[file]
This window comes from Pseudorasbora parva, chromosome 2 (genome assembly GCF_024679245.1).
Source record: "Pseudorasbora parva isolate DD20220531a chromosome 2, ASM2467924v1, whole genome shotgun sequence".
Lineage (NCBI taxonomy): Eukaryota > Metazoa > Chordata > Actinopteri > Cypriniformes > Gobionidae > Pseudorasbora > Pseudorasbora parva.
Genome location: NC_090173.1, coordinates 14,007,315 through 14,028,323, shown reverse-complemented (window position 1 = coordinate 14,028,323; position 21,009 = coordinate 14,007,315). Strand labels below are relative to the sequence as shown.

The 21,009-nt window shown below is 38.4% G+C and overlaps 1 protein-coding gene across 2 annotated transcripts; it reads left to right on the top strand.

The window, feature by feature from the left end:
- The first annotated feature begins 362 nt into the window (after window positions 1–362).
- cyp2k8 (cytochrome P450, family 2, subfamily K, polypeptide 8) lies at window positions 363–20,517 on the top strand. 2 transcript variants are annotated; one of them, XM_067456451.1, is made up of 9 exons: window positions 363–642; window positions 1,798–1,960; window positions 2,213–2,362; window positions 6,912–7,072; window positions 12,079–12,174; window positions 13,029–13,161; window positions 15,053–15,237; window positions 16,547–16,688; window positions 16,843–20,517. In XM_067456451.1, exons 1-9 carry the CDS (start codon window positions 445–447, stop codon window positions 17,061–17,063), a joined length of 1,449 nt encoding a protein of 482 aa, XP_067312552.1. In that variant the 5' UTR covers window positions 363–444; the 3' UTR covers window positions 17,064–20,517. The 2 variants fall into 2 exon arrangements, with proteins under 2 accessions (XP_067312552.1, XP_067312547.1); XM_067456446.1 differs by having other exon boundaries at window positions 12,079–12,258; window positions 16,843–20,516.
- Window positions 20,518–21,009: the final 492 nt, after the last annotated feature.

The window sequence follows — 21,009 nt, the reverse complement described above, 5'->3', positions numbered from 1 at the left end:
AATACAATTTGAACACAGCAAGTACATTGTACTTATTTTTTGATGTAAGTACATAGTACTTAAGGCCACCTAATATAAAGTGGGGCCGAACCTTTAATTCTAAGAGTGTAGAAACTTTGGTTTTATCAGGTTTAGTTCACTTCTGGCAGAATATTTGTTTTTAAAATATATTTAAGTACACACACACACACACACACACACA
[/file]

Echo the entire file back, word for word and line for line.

This window comes from Pseudorasbora parva, chromosome 2 (genome assembly GCF_024679245.1).
Source record: "Pseudorasbora parva isolate DD20220531a chromosome 2, ASM2467924v1, whole genome shotgun sequence".
Lineage (NCBI taxonomy): Eukaryota > Metazoa > Chordata > Actinopteri > Cypriniformes > Gobionidae > Pseudorasbora > Pseudorasbora parva.
Genome location: NC_090173.1, coordinates 14,007,315 through 14,028,323, shown reverse-complemented (window position 1 = coordinate 14,028,323; position 21,009 = coordinate 14,007,315). Strand labels below are relative to the sequence as shown.

The 21,009-nt window shown below is 38.4% G+C and overlaps 1 protein-coding gene across 2 annotated transcripts; it reads left to right on the top strand.

The window, feature by feature from the left end:
- The first annotated feature begins 362 nt into the window (after window positions 1–362).
- cyp2k8 (cytochrome P450, family 2, subfamily K, polypeptide 8) lies at window positions 363–20,517 on the top strand. 2 transcript variants are annotated; one of them, XM_067456451.1, is made up of 9 exons: window positions 363–642; window positions 1,798–1,960; window positions 2,213–2,362; window positions 6,912–7,072; window positions 12,079–12,174; window positions 13,029–13,161; window positions 15,053–15,237; window positions 16,547–16,688; window positions 16,843–20,517. In XM_067456451.1, exons 1-9 carry the CDS (start codon window positions 445–447, stop codon window positions 17,061–17,063), a joined length of 1,449 nt encoding a protein of 482 aa, XP_067312552.1. In that variant the 5' UTR covers window positions 363–444; the 3' UTR covers window positions 17,064–20,517. The 2 variants fall into 2 exon arrangements, with proteins under 2 accessions (XP_067312552.1, XP_067312547.1); XM_067456446.1 differs by having other exon boundaries at window positions 12,079–12,258; window positions 16,843–20,516.
- Window positions 20,518–21,009: the final 492 nt, after the last annotated feature.

The window sequence follows — 21,009 nt, the reverse complement described above, 5'->3', positions numbered from 1 at the left end:
AATACAATTTGAACACAGCAAGTACATTGTACTTATTTTTTGATGTAAGTACATAGTACTTAAGGCCACCTAATATAAAGTGGGGCCGAACCTTTAATTCTAAGAGTGTAGAAACTTTGGTTTTATCAGGTTTAGTTCACTTCTGGCAGAATATTTGTTTTTAAAATATATTTAAGTACACACACACACACACACACACACA